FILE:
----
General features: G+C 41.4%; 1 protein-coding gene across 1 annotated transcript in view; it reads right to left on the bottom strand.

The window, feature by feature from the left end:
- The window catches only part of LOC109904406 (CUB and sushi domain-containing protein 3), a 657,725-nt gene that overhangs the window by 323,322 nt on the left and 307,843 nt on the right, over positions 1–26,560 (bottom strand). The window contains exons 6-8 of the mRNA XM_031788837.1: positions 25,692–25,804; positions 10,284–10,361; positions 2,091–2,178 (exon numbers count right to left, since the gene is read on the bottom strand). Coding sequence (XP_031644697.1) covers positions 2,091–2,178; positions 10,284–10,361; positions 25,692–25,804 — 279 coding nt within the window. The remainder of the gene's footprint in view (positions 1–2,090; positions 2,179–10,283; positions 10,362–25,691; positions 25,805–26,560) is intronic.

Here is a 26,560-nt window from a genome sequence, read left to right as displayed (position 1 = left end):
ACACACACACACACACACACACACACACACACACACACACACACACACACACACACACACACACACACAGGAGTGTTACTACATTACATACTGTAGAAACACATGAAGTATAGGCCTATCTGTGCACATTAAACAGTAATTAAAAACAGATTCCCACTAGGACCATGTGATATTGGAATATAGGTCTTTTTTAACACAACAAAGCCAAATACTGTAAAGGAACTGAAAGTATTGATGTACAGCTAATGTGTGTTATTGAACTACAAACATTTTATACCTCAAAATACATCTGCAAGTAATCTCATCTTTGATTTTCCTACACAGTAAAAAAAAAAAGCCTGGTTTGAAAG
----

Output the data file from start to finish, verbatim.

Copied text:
General features: G+C 41.4%; 1 protein-coding gene across 1 annotated transcript in view; it reads right to left on the bottom strand.

The window, feature by feature from the left end:
- The window catches only part of LOC109904406 (CUB and sushi domain-containing protein 3), a 657,725-nt gene that overhangs the window by 323,322 nt on the left and 307,843 nt on the right, over positions 1–26,560 (bottom strand). The window contains exons 6-8 of the mRNA XM_031788837.1: positions 25,692–25,804; positions 10,284–10,361; positions 2,091–2,178 (exon numbers count right to left, since the gene is read on the bottom strand). Coding sequence (XP_031644697.1) covers positions 2,091–2,178; positions 10,284–10,361; positions 25,692–25,804 — 279 coding nt within the window. The remainder of the gene's footprint in view (positions 1–2,090; positions 2,179–10,283; positions 10,362–25,691; positions 25,805–26,560) is intronic.

Here is a 26,560-nt window from a genome sequence, read left to right as displayed (position 1 = left end):
ACACACACACACACACACACACACACACACACACACACACACACACACACACACACACACACACACACAGGAGTGTTACTACATTACATACTGTAGAAACACATGAAGTATAGGCCTATCTGTGCACATTAAACAGTAATTAAAAACAGATTCCCACTAGGACCATGTGATATTGGAATATAGGTCTTTTTTAACACAACAAAGCCAAATACTGTAAAGGAACTGAAAGTATTGATGTACAGCTAATGTGTGTTATTGAACTACAAACATTTTATACCTCAAAATACATCTGCAAGTAATCTCATCTTTGATTTTCCTACACAGTAAAAAAAAAAAGCCTGGTTTGAAAG